Since its founding in 2015, the commission has published two extensive reports and half a dozen papers. For example, Pathways from Paris - Accessing the INDC Opportunity, is a 25 page study of INDCs (i.e. the plans developed by individual countries and submitted at the 2015 UN Climate Change Conference in Paris). This investigation highlighted the mechanisms various countries utilize in order to reduce emissions and identify opportunities for further reductions.[2] News outlets of general interest and the specialized press reported summaries of these reports. Both reports outlined below were cited as reference to several articles in a 2018 special report edition of The Economist magazine.[3]

2.1. Better Energy, Greater Prosperity

This 120 page report[4] recognized the opportunity to halve global carbon emissions by 2040. According to the report, it is possible to simultaneously ensure economic development and access affordable, sustainable energy for all, while reducing carbon emissions by half the current output.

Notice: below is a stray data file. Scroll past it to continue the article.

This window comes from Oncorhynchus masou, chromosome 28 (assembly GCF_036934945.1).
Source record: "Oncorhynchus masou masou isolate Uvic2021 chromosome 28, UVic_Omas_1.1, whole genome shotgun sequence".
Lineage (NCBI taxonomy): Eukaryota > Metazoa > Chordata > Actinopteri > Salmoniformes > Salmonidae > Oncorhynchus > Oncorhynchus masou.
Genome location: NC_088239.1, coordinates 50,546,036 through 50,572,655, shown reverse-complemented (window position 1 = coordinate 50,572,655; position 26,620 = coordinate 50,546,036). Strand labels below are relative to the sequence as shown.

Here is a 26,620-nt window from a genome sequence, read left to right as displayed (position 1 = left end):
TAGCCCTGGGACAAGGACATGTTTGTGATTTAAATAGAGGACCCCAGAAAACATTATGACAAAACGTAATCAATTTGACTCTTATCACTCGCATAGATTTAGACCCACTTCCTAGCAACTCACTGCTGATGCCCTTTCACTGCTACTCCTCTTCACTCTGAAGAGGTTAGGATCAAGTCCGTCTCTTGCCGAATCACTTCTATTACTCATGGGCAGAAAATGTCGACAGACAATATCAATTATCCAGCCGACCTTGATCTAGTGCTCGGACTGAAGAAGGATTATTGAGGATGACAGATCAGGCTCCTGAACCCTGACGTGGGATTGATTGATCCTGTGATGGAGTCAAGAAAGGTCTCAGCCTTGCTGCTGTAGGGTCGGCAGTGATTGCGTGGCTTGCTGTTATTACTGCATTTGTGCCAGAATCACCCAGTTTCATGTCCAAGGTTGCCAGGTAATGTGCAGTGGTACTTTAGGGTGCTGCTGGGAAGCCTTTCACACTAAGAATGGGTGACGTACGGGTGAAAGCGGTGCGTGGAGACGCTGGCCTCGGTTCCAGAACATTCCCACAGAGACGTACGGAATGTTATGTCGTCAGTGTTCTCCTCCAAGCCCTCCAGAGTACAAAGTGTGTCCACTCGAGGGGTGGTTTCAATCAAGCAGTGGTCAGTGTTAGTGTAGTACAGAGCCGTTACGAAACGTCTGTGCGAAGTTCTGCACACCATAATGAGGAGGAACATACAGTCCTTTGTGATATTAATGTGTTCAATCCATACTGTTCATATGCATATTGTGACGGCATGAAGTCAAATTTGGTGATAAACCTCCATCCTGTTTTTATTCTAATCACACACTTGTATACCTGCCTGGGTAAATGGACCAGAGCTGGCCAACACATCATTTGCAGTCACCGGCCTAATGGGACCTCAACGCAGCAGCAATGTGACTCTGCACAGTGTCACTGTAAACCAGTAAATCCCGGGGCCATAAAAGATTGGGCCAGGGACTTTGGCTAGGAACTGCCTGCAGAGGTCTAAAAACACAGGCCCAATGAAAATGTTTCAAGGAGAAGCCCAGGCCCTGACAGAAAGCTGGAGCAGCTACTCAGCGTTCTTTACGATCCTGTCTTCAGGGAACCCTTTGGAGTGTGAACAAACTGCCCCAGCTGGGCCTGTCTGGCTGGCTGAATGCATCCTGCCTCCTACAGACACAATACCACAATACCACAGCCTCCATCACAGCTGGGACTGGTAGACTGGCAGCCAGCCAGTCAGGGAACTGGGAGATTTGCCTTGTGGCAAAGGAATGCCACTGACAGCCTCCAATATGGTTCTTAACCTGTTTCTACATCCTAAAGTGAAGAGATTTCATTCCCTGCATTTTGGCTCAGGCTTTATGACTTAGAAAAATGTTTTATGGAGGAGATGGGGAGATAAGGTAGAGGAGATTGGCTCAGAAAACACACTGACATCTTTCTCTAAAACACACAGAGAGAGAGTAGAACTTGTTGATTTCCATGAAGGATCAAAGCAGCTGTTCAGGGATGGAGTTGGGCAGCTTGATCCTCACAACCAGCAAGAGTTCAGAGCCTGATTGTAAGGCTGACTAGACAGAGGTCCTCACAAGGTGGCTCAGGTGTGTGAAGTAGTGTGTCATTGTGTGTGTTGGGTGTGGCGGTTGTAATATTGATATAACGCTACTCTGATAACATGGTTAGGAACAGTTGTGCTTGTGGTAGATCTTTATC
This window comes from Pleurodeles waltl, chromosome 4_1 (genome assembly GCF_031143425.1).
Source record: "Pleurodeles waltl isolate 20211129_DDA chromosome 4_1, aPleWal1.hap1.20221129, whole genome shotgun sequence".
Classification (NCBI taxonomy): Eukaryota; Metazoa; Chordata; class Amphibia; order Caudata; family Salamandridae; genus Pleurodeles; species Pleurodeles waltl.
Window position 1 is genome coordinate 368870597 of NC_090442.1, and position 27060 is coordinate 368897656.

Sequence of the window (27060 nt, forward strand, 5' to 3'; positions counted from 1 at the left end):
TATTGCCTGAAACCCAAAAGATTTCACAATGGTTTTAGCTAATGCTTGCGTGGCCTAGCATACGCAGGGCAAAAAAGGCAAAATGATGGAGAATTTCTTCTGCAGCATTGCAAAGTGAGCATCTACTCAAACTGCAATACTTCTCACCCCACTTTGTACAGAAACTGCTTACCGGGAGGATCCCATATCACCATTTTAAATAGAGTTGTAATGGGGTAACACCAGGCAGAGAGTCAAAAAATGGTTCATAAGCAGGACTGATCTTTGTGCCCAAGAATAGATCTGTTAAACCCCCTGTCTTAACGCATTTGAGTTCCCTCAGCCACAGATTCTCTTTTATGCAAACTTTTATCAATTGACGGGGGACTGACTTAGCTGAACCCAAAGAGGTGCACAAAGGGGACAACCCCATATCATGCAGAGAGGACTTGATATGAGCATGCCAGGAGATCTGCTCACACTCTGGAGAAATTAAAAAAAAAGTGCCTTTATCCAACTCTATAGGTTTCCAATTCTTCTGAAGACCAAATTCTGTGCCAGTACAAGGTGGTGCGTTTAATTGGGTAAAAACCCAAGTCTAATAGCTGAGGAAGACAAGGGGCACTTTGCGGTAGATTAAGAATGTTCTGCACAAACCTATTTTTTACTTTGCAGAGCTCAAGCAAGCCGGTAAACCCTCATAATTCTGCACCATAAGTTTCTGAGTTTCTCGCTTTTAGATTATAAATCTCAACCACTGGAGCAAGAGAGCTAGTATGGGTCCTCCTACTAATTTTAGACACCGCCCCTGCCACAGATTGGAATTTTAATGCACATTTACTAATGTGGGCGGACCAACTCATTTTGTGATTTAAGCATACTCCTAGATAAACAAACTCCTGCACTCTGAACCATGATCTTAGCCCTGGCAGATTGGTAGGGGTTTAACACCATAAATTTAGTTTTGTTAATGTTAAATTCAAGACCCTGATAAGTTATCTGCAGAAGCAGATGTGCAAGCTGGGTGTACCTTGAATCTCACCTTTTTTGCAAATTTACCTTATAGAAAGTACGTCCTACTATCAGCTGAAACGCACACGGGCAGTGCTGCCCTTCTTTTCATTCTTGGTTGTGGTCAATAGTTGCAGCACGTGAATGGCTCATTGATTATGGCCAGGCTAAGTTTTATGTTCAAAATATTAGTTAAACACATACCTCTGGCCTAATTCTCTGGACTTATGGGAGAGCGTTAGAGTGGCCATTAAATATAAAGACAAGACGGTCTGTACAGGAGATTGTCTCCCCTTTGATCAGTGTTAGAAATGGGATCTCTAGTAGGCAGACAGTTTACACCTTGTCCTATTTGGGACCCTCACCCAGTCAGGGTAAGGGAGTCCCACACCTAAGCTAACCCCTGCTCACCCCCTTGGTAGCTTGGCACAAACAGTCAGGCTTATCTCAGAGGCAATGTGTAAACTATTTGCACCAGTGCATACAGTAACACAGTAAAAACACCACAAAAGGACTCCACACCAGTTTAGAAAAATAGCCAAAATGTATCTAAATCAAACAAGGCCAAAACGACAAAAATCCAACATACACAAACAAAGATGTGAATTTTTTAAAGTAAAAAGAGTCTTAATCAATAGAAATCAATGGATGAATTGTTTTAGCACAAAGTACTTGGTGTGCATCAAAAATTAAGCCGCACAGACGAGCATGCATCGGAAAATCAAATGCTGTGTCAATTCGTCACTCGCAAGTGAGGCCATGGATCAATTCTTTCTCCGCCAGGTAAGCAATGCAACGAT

The report suggested four strategies to be concurrently implemented:

  • Accelerate clean electricity access.
  • Decarbonize beyond power generation, using bioenergy, hydrogen, and carbon capture for industrial activities and transport modes which cannot be electrified in an economical fashion.
  • Improve energy productivity by targeting a 3% energy productivity per year (compared to 1.5% currently)
  • Optimize usage of remaining fossil fuel uses

According to the report, the strategies listed above would have reduced fossil fuel consumption by 30%, but 50% of energy needs would have needed to be met with fossil fuels. This, the report explained, could be solved by optimizing usage of these sources by switching from coal to gas, by preventing methane leakages, and by stopping routine flaring. Another area of optimization would come from carbon capture or sequestration such as underground storage, and finally a decrease in fossil fuel use.